Cous Cous Friday
To all of our family and friends who may not know of this,I introduce a beloved Moroccan phenomenon: Cous Cous Friday. In Islam, Friday is a holy day. Men are especially reverent about going to the mosque to pray, and the streets seem to quiet down just a little bit. But even for non-Muslims in Morocco, the ritual of cous cous makes Friday special. My host sister, (and our Darija teacher) Fatima Zahara, tells me that of course there are those who only prepare cous cous on a rare occasion- it is, after all, a very labor intensive dish to make. Luckily for me, Fatima Zahara and her mother are not among this group. They are avid lovers of cous cous (although I think most Moroccans are), and thus it is a central focus of the average Friday. Fatima Zahara told me that in this house, the cous cous fanatacism goes so far as to indulge on even days that are not Friday- just because they can!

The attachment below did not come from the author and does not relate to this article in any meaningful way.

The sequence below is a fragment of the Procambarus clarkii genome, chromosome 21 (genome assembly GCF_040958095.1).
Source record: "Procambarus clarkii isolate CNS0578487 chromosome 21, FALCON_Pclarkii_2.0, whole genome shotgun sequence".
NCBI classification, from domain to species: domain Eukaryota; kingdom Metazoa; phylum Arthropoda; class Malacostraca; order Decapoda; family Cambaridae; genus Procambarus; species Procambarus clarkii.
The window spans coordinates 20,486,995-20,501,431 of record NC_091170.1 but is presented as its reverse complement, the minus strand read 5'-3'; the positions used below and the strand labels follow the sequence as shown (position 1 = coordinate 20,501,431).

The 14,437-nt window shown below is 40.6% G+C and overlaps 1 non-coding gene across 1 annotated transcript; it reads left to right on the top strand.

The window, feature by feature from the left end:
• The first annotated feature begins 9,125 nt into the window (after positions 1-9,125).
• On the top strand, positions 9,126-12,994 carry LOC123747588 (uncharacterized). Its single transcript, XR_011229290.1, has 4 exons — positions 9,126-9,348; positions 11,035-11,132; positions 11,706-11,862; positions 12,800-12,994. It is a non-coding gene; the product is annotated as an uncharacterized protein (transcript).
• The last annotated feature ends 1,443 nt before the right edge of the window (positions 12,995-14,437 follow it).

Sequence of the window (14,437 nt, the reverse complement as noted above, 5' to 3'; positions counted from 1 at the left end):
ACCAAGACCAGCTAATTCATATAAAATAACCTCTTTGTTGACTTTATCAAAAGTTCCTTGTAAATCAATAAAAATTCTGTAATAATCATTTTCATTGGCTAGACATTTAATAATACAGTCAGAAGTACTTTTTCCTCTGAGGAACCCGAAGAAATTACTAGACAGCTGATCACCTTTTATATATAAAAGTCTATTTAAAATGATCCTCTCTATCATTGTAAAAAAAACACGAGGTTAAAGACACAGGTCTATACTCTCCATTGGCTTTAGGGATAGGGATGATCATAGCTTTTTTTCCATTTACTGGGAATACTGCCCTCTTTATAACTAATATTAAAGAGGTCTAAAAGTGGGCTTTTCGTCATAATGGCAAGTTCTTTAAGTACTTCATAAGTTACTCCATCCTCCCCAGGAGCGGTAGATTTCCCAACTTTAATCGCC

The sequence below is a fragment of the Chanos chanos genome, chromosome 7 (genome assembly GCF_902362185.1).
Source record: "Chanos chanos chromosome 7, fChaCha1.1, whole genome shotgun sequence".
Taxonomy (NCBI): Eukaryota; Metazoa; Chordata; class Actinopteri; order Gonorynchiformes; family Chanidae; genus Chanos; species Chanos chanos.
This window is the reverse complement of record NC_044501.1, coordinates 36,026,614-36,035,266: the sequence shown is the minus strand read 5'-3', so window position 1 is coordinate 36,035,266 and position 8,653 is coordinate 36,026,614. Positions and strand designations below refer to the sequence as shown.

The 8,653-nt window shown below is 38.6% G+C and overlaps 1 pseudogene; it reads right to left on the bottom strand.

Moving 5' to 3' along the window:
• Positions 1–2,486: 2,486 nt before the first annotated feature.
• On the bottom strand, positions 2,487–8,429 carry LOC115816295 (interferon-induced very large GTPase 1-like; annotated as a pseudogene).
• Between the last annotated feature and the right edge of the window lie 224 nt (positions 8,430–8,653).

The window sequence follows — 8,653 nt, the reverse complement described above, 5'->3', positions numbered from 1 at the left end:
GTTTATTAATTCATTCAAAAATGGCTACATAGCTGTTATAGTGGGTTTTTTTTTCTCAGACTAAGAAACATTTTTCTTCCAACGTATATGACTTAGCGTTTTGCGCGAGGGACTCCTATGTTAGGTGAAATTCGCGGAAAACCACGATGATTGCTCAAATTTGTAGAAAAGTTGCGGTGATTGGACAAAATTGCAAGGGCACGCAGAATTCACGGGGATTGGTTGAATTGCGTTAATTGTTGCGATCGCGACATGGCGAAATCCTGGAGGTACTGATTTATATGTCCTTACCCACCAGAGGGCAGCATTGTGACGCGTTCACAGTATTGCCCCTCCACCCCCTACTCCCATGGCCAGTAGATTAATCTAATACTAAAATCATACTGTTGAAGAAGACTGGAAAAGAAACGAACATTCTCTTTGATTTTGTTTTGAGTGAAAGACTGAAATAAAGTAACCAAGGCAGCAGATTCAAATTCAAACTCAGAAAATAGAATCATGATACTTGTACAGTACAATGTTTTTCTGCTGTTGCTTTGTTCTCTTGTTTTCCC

And so, lunch on Friday was greatly anticipated (not unlike every meal in this household, which my host mother prepares with unparalleled gourmet panache). After a morning of careful crafting, my host mother Fatima presented a beautiful platter of red and blue porcelain as a mere backdrop to the endless pile of fluffy grain that sat atop it. Too much, you ask? Hardly. The cous cous was accompanied by a stunning array of carrots, squash, and cauliflower stewed with what I believe was lamb. I am a vegetarian, but even I could appreciate what appeared to be meat that all but fell off the bone. The vegetables themselves were equally tender. There was other food on the table, but who could pay attention to anything other than the starring dish? Of particular note is the buttermillk that accompanies cous cous. My family, who has played gracious host to innumberable foreigners in the past, informed me that their non-Moroccan guests rarely enjoy the buttermilk,but I found it to be a curious but well suited complement to the cous cous.
I proceeded through the meal with caution, lest I overindulge to the point of fatigue as is easy to do here, but nonetheless I thoroughly enjoyed this weekly decadence. Just as we were all recovering from our midday feast (not until late in the day was the thought of more food even fathomable), and it seemed that the distant memory of such cous cous would have to sustain until the next Friday, a second platter appeared in time for dinner. A lovely end to the holy day.